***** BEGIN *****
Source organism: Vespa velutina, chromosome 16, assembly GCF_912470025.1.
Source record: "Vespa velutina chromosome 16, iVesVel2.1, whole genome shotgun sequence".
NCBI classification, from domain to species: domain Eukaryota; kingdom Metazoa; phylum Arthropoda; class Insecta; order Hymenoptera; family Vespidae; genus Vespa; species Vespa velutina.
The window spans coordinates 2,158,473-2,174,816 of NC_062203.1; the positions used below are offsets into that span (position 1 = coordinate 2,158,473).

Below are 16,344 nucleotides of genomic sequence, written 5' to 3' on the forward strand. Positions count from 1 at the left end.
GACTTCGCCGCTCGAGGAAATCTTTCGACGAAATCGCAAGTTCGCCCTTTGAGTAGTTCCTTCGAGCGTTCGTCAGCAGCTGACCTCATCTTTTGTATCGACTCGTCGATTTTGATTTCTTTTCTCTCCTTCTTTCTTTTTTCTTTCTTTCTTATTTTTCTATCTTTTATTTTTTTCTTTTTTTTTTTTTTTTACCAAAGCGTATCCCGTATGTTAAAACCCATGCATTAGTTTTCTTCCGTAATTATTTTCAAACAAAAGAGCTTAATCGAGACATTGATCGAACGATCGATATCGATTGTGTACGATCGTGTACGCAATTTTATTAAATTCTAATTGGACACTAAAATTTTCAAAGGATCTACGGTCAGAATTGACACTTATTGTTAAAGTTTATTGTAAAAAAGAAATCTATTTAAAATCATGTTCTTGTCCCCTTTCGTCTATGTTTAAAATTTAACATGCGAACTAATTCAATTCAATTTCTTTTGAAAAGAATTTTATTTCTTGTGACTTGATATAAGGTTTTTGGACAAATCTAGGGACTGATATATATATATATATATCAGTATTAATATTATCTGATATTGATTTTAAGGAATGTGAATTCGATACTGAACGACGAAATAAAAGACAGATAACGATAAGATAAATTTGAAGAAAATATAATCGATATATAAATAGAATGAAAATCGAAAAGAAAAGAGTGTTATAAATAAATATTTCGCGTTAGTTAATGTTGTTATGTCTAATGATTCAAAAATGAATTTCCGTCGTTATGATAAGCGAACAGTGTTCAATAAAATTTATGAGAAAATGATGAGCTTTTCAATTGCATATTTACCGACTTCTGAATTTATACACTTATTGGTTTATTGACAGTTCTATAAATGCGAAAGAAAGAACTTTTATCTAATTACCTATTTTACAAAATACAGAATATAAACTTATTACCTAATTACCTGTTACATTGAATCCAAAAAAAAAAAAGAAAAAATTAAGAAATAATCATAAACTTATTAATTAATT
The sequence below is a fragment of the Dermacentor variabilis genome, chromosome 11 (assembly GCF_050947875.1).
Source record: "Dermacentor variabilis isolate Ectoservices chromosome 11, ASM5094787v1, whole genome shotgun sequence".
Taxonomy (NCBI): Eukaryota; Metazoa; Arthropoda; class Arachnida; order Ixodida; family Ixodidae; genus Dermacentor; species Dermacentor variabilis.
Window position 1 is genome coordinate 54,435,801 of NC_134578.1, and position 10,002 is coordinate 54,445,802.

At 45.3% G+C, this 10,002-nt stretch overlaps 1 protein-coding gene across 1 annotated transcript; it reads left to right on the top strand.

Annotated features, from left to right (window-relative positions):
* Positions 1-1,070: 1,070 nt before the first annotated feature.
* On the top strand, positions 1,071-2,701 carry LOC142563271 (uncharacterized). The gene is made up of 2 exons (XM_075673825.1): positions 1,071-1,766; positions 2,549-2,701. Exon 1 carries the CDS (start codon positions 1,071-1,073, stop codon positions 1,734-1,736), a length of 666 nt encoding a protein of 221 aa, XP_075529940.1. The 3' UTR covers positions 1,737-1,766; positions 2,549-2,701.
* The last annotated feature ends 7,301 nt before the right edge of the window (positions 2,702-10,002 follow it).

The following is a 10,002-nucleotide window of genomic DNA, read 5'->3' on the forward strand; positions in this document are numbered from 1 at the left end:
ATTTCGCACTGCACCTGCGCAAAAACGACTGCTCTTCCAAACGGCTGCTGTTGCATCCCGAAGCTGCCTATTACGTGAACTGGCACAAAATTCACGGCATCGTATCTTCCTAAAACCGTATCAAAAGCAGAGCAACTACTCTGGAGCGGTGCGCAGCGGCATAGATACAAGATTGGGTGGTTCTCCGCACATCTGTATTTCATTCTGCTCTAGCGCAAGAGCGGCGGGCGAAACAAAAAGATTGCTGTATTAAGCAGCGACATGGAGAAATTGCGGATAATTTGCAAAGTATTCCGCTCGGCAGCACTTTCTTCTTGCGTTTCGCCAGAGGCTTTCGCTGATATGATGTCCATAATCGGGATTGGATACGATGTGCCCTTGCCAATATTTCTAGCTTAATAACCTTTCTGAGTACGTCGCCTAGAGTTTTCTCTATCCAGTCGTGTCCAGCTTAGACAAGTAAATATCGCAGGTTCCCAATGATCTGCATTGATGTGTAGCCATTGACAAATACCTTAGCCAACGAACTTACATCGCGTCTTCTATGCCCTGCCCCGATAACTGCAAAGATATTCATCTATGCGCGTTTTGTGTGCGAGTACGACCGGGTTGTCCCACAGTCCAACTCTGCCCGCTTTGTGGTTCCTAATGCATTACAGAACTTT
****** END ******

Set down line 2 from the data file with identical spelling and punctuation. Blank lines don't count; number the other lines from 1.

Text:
Source record: "Vespa velutina chromosome 16, iVesVel2.1, whole genome shotgun sequence".